Pitch point polar radius

mm

A.4.5

fC

Polar radius at fillet center

mm

A.5.3

Fillet construction angle at spaced points along fillet

degrees

A.5.6

fF

Fillet construction angle at form diameter

degrees

A.5.6

fR

Fillet construction angle at root diameter

degrees

A.5.6

Pressure angle

degrees

A.2.1

bC

Pressure angle along imaginary involute

degrees

A.5.2

Operating pressure angle

degrees

A.7.1

fC

Pressure angle along imaginary involute through fillet center

degrees

A.5.3

OE

Pressure angle at effective outside diameter

degrees

A.3.1

rC

Pressure angle at center of tip round

radians

A.3.1

Pressure angle at form diameter

radians

A.5.4

26

Units
-- --

Where
first used
A.8.4

Definition
Approach portion of profile contact ratio

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AGMA 930--A05

Annex B
(informative)
Calculation of spur gear factor, Y
[This annex is provided for informational purposes only and should not be construed as a part of AGMA 930--A05,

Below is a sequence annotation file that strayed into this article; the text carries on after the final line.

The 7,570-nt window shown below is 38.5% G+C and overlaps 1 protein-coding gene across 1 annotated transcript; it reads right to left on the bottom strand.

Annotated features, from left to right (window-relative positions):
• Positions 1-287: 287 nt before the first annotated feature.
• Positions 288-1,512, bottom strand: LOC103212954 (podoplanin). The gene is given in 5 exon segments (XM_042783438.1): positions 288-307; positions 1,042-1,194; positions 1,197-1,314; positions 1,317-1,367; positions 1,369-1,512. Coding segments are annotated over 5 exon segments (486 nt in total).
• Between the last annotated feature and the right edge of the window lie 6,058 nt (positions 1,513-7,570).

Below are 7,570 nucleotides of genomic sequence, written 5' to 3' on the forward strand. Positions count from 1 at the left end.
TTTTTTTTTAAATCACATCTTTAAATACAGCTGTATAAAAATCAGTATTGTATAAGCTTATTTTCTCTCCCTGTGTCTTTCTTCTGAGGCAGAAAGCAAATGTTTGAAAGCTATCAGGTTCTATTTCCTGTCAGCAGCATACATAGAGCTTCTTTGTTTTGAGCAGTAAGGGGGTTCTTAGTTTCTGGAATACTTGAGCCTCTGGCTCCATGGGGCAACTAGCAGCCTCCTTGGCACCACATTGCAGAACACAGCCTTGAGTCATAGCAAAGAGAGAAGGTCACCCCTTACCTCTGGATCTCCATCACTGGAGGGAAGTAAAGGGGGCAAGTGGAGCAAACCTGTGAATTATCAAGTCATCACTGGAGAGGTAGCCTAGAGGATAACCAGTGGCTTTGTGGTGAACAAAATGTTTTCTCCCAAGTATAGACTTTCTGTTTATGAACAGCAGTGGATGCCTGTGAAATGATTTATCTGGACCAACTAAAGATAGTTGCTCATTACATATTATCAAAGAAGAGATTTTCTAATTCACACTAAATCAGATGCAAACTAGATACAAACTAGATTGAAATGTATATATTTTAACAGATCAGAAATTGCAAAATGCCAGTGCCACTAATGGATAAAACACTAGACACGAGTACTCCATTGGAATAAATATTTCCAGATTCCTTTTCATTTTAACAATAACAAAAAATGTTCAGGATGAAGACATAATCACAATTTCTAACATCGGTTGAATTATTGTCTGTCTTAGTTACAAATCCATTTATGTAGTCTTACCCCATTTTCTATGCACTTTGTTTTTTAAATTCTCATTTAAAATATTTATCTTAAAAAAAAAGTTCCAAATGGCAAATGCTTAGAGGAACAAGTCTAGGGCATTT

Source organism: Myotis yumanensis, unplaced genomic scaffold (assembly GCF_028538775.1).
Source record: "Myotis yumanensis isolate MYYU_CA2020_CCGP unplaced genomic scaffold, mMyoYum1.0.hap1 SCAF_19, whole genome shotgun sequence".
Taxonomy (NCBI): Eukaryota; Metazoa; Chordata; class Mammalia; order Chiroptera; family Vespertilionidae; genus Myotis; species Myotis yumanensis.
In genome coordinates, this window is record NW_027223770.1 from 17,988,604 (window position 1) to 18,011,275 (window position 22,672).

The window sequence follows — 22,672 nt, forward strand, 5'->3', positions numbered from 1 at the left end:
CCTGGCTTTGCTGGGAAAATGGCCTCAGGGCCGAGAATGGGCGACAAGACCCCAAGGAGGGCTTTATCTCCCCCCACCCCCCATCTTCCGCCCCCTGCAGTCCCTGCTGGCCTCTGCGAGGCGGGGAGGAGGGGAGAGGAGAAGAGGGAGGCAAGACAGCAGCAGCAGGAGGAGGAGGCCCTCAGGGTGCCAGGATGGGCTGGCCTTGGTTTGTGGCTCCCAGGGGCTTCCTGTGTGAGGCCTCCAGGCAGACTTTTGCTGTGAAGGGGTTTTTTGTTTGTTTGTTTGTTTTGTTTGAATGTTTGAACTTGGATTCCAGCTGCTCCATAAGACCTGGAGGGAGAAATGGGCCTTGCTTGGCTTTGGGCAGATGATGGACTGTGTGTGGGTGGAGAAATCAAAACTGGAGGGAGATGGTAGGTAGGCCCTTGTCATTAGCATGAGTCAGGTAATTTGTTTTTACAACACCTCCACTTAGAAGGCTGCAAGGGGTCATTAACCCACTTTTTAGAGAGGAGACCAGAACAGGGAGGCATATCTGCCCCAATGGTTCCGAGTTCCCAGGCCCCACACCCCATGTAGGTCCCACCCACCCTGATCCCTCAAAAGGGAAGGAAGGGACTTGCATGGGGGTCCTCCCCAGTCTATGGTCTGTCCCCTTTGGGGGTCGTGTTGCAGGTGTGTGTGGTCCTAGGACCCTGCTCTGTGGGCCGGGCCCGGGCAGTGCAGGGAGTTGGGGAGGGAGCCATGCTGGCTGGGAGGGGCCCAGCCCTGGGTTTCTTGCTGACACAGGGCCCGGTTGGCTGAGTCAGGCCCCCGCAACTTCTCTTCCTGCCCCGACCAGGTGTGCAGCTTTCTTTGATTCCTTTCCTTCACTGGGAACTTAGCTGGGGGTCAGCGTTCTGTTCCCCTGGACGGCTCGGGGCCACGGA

Calculated Bending Load Capacity of Power Metallurgy (P/M) External Spur Gears.]

B.1 Introduction

Tangential
tooth force, WA

B.1.1 Description
The form factor is a quantity that relates gear tooth
geometry to the capacity of the gear tooth to resist
the bending moment developed by the load applied
to the tooth. It deals only with geometry (mostly tooth
geometry, but also some aspects of gear mesh
geometry) without reference to material properties.
The role of stress concentration, which is influenced
by other factors in addition to tooth geometry, is
treated separately in bending strength calculations,
see clause 8 and annex C.
B.1.2 Definition
The definition given here relates to the definition